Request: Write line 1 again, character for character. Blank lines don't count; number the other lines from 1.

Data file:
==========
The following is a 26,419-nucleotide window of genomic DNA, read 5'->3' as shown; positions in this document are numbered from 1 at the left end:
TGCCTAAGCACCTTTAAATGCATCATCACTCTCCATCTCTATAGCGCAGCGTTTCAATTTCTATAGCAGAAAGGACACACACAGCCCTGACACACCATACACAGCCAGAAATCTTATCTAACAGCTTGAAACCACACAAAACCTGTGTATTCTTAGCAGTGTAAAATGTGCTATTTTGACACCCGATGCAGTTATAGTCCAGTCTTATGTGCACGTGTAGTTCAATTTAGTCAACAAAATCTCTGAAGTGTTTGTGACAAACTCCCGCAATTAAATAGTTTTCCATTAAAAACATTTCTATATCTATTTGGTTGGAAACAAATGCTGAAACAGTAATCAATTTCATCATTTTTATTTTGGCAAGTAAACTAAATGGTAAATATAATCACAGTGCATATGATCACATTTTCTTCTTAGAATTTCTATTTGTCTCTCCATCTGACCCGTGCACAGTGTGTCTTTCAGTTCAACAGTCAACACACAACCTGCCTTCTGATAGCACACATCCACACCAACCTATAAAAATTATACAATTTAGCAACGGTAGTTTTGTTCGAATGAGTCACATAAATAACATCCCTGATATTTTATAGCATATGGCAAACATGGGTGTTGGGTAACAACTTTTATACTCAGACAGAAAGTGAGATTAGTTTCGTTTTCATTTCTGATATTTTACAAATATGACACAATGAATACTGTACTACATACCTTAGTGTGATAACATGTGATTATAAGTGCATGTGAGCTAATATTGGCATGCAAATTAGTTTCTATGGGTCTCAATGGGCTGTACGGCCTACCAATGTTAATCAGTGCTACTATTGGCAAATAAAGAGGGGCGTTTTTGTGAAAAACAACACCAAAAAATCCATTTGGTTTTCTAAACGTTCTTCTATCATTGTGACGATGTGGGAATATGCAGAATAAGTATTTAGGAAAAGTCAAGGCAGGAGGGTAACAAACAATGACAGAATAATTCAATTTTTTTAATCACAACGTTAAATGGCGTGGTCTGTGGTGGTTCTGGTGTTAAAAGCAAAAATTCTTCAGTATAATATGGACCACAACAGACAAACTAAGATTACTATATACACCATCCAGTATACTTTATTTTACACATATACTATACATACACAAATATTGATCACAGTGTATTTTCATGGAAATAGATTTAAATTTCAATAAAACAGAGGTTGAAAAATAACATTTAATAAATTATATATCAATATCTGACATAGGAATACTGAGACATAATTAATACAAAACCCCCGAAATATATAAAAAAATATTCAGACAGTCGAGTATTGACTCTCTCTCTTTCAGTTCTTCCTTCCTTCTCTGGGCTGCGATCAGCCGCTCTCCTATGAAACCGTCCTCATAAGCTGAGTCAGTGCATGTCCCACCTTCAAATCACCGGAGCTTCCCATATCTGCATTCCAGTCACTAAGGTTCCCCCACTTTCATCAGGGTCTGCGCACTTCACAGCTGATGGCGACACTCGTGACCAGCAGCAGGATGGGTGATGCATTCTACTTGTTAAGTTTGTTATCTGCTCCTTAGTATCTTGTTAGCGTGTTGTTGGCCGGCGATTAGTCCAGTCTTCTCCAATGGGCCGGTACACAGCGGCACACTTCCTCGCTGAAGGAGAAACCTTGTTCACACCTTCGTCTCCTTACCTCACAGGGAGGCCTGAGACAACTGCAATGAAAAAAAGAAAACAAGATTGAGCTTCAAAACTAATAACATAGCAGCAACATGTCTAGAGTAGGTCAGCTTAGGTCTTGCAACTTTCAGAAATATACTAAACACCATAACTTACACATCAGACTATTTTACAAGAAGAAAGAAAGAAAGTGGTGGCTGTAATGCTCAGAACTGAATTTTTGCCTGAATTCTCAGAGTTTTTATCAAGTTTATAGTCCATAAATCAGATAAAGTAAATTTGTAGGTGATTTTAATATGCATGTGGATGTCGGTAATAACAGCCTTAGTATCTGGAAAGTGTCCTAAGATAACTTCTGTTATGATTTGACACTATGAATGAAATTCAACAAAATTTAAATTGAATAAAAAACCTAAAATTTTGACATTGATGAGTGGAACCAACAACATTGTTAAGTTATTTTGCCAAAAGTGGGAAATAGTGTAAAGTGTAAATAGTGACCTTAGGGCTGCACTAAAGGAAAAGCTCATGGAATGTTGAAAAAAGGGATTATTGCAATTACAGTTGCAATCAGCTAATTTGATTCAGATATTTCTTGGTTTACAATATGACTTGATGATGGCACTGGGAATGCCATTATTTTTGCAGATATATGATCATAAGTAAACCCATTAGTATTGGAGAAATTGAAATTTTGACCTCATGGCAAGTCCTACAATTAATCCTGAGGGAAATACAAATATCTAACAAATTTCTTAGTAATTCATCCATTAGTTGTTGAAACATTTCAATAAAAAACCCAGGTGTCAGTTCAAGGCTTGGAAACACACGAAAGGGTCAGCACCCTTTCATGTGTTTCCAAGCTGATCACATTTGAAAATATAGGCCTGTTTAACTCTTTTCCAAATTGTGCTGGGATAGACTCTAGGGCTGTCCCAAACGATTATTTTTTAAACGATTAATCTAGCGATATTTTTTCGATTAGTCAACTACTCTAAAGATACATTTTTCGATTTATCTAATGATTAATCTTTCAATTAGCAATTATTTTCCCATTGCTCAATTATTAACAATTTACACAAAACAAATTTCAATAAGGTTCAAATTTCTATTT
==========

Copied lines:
The following is a 26,419-nucleotide window of genomic DNA, read 5'->3' as shown; positions in this document are numbered from 1 at the left end: